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Special Permits: Even with a visa foreign nationals are not allowed everywhere in India. Check with us if you are planning to journey on your own.

Time: Indian Standard Time (IST) is 5 ½ hours ahead of GMT/UTC, 4 ½ hours behind Australian EST and 10 ½ hours ahead of American EST.

Travelers Cheques: While one may get the best rate from a bank, banks have limited opening hours and one will find the process time consuming and laborious. You will find that your hotel will encash your checks and the rate, which is government controlled, is within reasonable norms. Encashing the cheques in shops will yield the most unfavorable rate.

Homosexual Travelers: Men holding hands in public is a sign of affection. Generally, Indian society does not accept homosexuality, and Indian homosexuals do not generally declare their orientation. Homosexual relationships are legal in India.

Medical Preparation: We suggest you contact your personal care physician who will assess your personal history and advise what you need to take with regard to preventative medication accordingly.

Disabled Travelers: Very few special arrangements exist for people with disabilities at airports, railway stations or hotels. However, people are very helpful, and if you don't mind receiving their help, then this will ease your travel difficulties.

Food and Drink: Street food should NOT be consumed. Do not eat any cold (unprepared) food or which has been prepared previously, such as salads, cut fruit, cut vegetables. Also do not eat any yogurts or cold milk products unless they are from an established and good quality restaurant. Feel free to eat fruit and vegetables which you peel yourself. Do not drink water from any source unless it is from a sealed water bottle purchased from a reputable shop (and NOT from a street vendor). It is common for street vendors to re-fill discarded water bottles with normal water. Do not consume any ice.

Tipping and Gratuities: Tipping is an important part of travel in India. Unless specifically stated, your tour does not include tipping as we feel that such a personalized reward is benefactor to you, the traveler. First the easy part: You do not need to tip regular taxi drivers. However, you will have a number of other opportunities of tipping: To your waiters in restaurants, to your car driver, to your guide and to the bell-hops at the hotels. For the waiters, leave anything from Rs. 20 to Rs. 100 unless you are a part of a very large group, in which case the total amount you may wish to leave behind is Rs. 500 or so. Consider Rs. 100 to 200 or so per day for your car driver. Again if you are in a bus with a number of other people, this could be increased to Rs. 200 to 400 or so. Bell-hops could be given Rs. 50 (in a small hotel) to Rs. 100 (in a more grand hotel) per trip.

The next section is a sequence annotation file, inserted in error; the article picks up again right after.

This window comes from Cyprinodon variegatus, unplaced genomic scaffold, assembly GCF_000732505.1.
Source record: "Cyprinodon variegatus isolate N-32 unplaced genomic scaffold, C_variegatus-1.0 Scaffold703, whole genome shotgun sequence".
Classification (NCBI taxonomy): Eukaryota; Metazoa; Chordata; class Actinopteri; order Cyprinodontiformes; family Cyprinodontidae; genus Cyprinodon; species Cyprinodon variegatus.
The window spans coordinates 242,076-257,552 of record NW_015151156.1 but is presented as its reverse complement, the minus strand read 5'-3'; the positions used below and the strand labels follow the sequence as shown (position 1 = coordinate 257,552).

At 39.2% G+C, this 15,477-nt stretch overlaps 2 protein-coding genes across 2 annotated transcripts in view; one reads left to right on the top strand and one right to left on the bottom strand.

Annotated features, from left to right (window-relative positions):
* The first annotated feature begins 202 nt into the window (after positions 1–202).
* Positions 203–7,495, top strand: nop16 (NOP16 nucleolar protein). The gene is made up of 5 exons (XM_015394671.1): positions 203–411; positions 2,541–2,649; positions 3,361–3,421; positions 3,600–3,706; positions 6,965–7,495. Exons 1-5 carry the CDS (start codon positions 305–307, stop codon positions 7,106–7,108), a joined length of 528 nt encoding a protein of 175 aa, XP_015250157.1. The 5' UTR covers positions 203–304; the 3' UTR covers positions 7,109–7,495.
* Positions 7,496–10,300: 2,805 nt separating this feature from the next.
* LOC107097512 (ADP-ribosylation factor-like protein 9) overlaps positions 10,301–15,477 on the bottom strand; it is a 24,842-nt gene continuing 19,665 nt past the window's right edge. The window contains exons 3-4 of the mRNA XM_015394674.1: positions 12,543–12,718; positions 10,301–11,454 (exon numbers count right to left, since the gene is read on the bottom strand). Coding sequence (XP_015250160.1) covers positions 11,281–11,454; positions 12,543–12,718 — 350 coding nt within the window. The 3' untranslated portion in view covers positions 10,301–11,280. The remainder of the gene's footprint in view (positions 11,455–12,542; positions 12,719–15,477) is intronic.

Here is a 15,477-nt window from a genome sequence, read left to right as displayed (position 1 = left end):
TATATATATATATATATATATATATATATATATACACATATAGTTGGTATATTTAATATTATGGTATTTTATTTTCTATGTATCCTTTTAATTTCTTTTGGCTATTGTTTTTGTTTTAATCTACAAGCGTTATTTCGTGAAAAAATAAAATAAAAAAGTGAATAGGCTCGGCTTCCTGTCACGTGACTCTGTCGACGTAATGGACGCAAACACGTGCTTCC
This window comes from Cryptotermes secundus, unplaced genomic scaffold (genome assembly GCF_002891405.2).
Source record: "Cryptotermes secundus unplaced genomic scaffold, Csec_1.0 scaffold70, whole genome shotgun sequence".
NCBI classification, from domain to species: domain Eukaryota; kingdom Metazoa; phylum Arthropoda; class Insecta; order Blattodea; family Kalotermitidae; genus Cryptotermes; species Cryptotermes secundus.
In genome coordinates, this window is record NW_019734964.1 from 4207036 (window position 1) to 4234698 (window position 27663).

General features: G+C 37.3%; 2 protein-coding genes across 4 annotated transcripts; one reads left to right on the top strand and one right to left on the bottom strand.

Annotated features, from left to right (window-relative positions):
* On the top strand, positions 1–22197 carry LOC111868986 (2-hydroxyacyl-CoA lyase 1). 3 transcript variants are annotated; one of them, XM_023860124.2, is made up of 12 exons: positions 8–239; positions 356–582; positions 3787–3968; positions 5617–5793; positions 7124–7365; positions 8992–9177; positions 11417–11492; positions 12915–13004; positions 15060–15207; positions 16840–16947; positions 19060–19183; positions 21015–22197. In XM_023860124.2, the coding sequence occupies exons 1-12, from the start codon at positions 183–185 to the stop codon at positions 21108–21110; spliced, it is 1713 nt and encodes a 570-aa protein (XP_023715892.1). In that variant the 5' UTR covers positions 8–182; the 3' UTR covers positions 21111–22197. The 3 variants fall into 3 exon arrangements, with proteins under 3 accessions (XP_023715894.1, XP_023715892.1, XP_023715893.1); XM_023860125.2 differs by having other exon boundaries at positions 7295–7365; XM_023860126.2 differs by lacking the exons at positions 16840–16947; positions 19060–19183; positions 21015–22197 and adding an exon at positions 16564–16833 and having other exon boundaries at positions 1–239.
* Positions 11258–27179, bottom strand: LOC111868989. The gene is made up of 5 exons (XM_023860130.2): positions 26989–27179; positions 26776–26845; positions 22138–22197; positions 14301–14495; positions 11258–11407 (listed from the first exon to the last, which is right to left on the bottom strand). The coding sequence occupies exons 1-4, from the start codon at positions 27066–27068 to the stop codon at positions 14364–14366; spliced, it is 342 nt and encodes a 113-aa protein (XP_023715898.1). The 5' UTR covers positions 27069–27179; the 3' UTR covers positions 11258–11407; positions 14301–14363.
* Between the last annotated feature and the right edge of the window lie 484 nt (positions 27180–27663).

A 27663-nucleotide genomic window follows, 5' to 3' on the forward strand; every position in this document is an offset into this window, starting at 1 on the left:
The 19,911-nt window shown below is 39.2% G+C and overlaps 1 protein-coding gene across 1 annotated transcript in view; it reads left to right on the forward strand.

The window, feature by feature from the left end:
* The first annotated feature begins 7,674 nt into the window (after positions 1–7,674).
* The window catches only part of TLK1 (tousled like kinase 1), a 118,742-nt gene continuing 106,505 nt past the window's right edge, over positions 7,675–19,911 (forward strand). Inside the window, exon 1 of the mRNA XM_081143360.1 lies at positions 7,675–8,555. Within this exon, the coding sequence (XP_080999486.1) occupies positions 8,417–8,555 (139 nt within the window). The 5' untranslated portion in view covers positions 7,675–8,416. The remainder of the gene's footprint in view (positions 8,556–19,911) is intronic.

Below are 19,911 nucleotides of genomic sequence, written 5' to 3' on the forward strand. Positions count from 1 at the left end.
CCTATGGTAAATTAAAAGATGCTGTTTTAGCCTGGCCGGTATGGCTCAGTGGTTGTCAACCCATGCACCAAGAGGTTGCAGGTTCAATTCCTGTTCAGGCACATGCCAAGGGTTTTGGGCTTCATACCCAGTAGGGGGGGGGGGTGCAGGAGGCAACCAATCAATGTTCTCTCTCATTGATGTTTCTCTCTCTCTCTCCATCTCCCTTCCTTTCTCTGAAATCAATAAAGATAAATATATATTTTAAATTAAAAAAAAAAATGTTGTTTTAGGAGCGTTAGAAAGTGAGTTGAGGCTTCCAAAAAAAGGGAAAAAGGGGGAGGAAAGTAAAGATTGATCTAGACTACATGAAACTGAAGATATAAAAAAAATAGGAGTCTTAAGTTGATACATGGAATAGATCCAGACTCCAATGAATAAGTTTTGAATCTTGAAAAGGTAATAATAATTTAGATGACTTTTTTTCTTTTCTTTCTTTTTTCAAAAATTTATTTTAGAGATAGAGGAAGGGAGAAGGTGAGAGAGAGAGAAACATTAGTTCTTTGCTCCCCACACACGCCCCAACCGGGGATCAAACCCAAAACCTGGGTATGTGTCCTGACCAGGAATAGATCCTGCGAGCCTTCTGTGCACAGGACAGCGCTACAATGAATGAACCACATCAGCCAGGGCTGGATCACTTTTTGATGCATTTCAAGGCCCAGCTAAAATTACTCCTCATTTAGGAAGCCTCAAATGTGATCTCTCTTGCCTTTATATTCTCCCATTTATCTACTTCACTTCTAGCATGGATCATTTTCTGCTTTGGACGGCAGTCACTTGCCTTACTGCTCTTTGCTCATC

Train Journeys: Your itinerary may include either a day or an overnight train journey. As you enter the railroad station, you will be faced (literally!) with the masses of the Indian populace which will reflect the entire social status, from the very poor to the very rich. Study, appreciate and memorialize this experience, as this is true India, and not what you encounter at expensive hotels. Your day journey will be in a class titled "Sitting Chair, AC" which are upright chairs, where depending on duration of the journey, you might be served food. Your overnight journey will be in a class titled: “Two-Tier AC”, which means that you will have reserved accommodation of your seat within an air-conditioned bogie (rolling stock). Our representative will show you to your seat. The arrangement of your Two-Tier AC compartment will be such that there will be four seats, and these, together with a second tier mattress, will convert to four beds at night. Keep your valuables in your largest case and then keep this case such that it is difficult to remove without waking you up. Do not show high value equipment to your fellow passengers. Under no circumstances, accept any food or drink from your fellow passengers and equally do not offer your food to any other. This is normal practice, and no offence will be taken if you decide to eat or drink without offering to others. Use of a clean pillow, pillow cover, two sheets and a blanket for each of you for your overnight journey is included in your ticket. Use these, and leave them when you disembark. Feel free to drink water which you buy in sealed bottles from the on-board train staff. Eat hot food only.